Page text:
Hill continues to lead the points. He has a 12-point advantage on Riley Herbst and an 18-point lead on Nemechek heading into the next series race in two weeks at Martinsville.

Chandler Smith scores first career Xfinity win with Richmond victory


RICHMOND, Va. — Chandler Smith held off John Hunter Nemechek to win his first career NASCAR Xfinity Series race Saturday at Richmond Raceway.

The 20-year-old Smith took the lead with 12 laps to go and withstood a restart with six laps to go to earn the victory for Kaulig Racing.

MORE: Richmond race results, driver points

His victory came about a month after being passed for the lead with two laps to go at Las Vegas and finishing third day.

“It obviously wasn’t in God’s works for me that and I was fine with that, I was good with that,” said Smith, who will make his Cup debut Sunday. “I knew there was something bigger and better that He was playing it out for me and I just had to be faithful and keep on trucking. Here’s proof of it.”

Nemechek was second. Josh Berry placed third and was followed by Kaz Grala and Cole Custer.

Justin Allgaier finished 13th to win the $100,000 Dash 4 Cash bonus.

“Today was weird because of how we finished,” Allgaier said. “Given the same circumstances a year ago, two years ago, three years ago, 13th wasn’t going to win the Dash 4 Cash but today it did.”

Stage 1 winner: Chandler Smith

Stage 2 winner: Josh Berry

Who had a good race: A caution caught Justin Allgaier a lap down, ending his chances for a top-five finish but he was able to bounce back and win the Dash 4 Cash for a fifth time. … Derek Kraus finished 10th in his Xfinity debut. … Chris Hacker placed 14th in his Xfinity debut.

Who had a bad race: Riley Herbst had his career-long streak of top-10 finishes snapped after nine races. He placed 23rd after he was hit and spun late in the race.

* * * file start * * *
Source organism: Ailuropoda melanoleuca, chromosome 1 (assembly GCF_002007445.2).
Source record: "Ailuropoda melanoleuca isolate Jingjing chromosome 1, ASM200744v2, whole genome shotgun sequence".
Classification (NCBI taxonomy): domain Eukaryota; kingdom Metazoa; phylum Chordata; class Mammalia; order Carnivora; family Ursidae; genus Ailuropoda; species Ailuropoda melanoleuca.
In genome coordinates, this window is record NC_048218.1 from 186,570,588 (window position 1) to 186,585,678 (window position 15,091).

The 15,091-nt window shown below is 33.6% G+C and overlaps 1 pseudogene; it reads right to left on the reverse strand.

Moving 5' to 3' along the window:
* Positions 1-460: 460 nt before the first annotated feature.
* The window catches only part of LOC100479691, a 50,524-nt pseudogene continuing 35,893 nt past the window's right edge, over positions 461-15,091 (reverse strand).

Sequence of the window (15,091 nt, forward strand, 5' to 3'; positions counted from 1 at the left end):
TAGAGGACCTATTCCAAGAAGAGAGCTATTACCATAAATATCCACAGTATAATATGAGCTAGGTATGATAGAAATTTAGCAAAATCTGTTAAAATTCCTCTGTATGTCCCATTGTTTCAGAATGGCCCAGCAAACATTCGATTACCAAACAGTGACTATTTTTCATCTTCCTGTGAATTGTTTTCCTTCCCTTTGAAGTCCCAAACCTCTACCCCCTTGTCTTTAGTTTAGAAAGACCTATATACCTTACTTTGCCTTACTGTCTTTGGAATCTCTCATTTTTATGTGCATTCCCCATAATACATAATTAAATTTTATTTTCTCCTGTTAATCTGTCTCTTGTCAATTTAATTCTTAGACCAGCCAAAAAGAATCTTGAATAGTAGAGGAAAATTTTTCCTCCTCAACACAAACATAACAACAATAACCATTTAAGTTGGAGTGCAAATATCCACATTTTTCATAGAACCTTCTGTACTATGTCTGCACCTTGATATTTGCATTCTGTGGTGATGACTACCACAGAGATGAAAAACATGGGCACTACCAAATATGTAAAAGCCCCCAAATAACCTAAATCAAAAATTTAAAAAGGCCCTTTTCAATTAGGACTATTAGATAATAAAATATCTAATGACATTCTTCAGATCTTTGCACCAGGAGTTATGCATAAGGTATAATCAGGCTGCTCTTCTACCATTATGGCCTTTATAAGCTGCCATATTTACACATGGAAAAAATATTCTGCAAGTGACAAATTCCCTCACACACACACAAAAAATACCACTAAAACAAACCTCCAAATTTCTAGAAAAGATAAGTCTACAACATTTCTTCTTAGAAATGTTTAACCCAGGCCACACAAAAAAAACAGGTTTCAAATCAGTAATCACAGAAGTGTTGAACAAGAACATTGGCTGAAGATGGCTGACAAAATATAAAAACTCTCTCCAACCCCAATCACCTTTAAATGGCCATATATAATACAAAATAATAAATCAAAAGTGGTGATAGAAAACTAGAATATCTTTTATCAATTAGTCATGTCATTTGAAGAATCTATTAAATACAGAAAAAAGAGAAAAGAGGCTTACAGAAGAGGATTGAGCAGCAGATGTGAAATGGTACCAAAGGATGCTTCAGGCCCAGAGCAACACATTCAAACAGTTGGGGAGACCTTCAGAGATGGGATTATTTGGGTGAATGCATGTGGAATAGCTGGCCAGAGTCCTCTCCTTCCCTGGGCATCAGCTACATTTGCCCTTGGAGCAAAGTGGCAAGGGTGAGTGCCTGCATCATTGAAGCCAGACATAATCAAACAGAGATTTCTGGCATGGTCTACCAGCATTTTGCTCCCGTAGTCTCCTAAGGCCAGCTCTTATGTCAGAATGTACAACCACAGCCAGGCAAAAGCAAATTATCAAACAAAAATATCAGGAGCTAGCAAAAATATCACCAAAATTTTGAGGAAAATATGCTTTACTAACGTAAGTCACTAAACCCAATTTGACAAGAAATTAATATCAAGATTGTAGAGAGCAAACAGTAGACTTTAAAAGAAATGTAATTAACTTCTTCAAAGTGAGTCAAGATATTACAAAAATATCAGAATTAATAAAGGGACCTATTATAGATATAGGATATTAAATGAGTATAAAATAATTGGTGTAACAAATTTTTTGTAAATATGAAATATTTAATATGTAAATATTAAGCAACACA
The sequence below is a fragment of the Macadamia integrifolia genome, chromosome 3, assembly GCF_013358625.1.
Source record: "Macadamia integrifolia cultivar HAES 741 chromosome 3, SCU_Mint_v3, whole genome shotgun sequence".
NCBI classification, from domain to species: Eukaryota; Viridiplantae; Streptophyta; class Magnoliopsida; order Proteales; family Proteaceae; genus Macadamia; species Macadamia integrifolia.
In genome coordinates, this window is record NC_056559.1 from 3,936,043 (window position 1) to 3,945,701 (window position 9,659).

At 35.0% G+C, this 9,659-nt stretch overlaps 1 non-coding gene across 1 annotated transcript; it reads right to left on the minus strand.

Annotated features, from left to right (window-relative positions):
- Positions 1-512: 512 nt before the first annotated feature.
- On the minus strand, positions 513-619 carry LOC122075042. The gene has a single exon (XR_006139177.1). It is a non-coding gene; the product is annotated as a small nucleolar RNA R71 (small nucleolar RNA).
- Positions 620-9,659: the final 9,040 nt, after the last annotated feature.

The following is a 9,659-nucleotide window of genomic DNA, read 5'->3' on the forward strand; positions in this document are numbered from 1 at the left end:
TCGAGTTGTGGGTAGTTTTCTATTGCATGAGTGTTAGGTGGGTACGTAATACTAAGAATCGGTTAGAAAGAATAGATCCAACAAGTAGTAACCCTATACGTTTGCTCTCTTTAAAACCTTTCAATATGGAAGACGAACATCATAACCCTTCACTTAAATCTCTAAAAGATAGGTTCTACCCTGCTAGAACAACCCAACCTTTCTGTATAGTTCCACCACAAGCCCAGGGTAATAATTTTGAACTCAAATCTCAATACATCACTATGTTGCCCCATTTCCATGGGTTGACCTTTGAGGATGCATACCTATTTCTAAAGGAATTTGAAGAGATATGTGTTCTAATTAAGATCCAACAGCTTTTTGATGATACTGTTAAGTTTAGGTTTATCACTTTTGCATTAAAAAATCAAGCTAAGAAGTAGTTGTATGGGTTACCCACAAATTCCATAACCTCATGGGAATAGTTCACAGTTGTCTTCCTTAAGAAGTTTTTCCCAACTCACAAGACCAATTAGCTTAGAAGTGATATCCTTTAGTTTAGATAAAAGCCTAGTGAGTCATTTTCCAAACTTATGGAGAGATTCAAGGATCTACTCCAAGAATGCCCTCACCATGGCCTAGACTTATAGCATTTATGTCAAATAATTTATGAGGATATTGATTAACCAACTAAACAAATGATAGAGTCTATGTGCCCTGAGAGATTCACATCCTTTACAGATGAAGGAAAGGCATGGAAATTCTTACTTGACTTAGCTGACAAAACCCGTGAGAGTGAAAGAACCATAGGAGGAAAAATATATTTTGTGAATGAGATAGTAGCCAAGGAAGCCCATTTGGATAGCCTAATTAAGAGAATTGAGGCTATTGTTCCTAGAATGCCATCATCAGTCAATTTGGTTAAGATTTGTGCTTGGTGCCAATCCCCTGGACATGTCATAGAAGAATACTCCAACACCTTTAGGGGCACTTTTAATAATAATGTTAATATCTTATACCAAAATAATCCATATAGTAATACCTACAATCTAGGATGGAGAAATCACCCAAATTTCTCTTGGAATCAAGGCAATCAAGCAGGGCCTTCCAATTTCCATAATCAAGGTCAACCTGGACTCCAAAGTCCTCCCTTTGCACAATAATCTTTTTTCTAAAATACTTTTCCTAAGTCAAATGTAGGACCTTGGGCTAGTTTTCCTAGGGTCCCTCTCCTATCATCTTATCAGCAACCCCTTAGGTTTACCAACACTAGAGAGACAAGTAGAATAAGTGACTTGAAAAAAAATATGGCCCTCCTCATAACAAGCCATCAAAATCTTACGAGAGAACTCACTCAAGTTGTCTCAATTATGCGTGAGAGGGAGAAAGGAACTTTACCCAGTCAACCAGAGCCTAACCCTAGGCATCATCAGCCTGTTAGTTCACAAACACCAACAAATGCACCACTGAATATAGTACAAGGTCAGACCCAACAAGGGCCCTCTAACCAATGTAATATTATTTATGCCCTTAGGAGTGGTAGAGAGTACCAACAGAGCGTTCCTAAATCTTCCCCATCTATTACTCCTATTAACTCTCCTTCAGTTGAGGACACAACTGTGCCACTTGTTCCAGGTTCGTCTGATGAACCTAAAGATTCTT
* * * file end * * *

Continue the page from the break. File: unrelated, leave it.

Notable: This is the second time in the last four races that there has been a first-time series winner. Sammy Smith scored his first series win last month at Phoenix.

Next: The series is off until April 15 at Martinsville Speedway (7:30 p.m. ET on FS1).

Daniel Suarez, Ross Chastain move on from COTA incident


RICHMOND, Va. — Daniel Suarez says he’s been trying to “work on myself” after conflicts with teammate Ross Chastain and Alex Bowman last weekend at COTA but noted that if NASCAR doesn’t make adjustments with restarts on road courses, he’ll change his driving style.

NASCAR fined Suarez $50,000 on Wednesday for hitting another vehicle on pit road after the race. Suarez hit Chastain’s car at pit entrance and hit the back of Bowman’s car while they were both on pit road.

MORE: Cup starting lineup at Richmond 

“I’ve been trying to work on myself mostly during the week, trying to clear my mind and reset,” Suarez said Saturday at Richmond Raceway. “My team, we’re good. I think the issue wasn’t really with one driver. I feel like it’s more as an industry, how we are allowing to have those kind of bump-and-run restarts at the end of the races at road courses.

“I don’t think that’s right.”

Suarez restarted fifth in the second overtime restart. Alex Bowman, with Ross Chastain and Chase Briscoe aligned behind, charged and got beside Suarez as they approached Turn 1.

As Bowman slowed to make the tight turn, he was hit from behind and that sent him into Suarez, who clipped the left rear of Martin Truex Jr.’s car. Truex spun in front of Suarez and blocked his path, allowing the rest of the field to go by. Suarez finished 27th.

Chastain said he and Suarez have moved on from last week’s incident after talking this week.

“Every household on this earth has their moments of arguments and we had ours,” Chastain said Saturday.

“We’re family. We’re in the same house, right. It’s in our name. It’s Trackhouse. No matter what, we all think we have to put that behind and know that moving forward we’re brothers. … We’re brothers at Trackhouse and we’re going to be stronger together.”

Suarez is among the number of drivers who have raised concerns about the rough driving in the series. The Next Gen car is more durable and can take more hits — as evident in the Clash at the Coliseum to start the year when drivers barreled into the back of cars in the corners to slow down.

Add the emphasis of winning, less respect for one another and the result is the type of racing on display at the end of the race at Circuit of the Americas, as drivers charged down a long straightaway before braking hard for a tight turn and making contact with one another.

So, what can be done?

“I don’t have the answers to that,” Suarez said. “All I know is that NASCAR is working toward trying to make a better solution for some of these restarts. It doesn’t look right. This sport looks embarrassing.

“That’s not real. Just go into the corner and bump three cars to push people out of that way, that’s not real. We know that. That’s how some people got top fives and top 10s last week and some of the guys that were fast, like myself, finished 27th.

“If NASCAR does something about it, that’s amazing. If they don’t I’ll just join the party.”